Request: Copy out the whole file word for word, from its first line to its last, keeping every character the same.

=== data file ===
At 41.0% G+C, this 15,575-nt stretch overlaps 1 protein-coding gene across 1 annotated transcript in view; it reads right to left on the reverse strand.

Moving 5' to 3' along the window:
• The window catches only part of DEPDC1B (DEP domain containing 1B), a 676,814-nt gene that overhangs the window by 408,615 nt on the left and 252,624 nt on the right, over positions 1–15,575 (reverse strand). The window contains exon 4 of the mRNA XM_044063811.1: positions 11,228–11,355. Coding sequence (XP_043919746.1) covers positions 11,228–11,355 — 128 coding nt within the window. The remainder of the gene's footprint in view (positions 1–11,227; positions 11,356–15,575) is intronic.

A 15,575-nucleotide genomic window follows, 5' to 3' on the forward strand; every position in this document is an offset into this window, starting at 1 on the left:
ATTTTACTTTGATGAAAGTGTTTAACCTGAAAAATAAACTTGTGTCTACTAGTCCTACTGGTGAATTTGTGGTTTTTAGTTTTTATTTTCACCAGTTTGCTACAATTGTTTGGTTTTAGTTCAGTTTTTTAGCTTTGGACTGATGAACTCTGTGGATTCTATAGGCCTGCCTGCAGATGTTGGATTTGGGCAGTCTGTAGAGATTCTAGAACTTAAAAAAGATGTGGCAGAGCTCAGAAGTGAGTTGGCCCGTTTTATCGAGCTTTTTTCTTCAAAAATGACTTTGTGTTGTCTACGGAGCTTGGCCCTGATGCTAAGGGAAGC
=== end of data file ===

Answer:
At 41.0% G+C, this 15,575-nt stretch overlaps 1 protein-coding gene across 1 annotated transcript in view; it reads right to left on the reverse strand.

Moving 5' to 3' along the window:
• The window catches only part of DEPDC1B (DEP domain containing 1B), a 676,814-nt gene that overhangs the window by 408,615 nt on the left and 252,624 nt on the right, over positions 1–15,575 (reverse strand). The window contains exon 4 of the mRNA XM_044063811.1: positions 11,228–11,355. Coding sequence (XP_043919746.1) covers positions 11,228–11,355 — 128 coding nt within the window. The remainder of the gene's footprint in view (positions 1–11,227; positions 11,356–15,575) is intronic.

A 15,575-nucleotide genomic window follows, 5' to 3' on the forward strand; every position in this document is an offset into this window, starting at 1 on the left:
ATTTTACTTTGATGAAAGTGTTTAACCTGAAAAATAAACTTGTGTCTACTAGTCCTACTGGTGAATTTGTGGTTTTTAGTTTTTATTTTCACCAGTTTGCTACAATTGTTTGGTTTTAGTTCAGTTTTTTAGCTTTGGACTGATGAACTCTGTGGATTCTATAGGCCTGCCTGCAGATGTTGGATTTGGGCAGTCTGTAGAGATTCTAGAACTTAAAAAAGATGTGGCAGAGCTCAGAAGTGAGTTGGCCCGTTTTATCGAGCTTTTTTCTTCAAAAATGACTTTGTGTTGTCTACGGAGCTTGGCCCTGATGCTAAGGGAAGC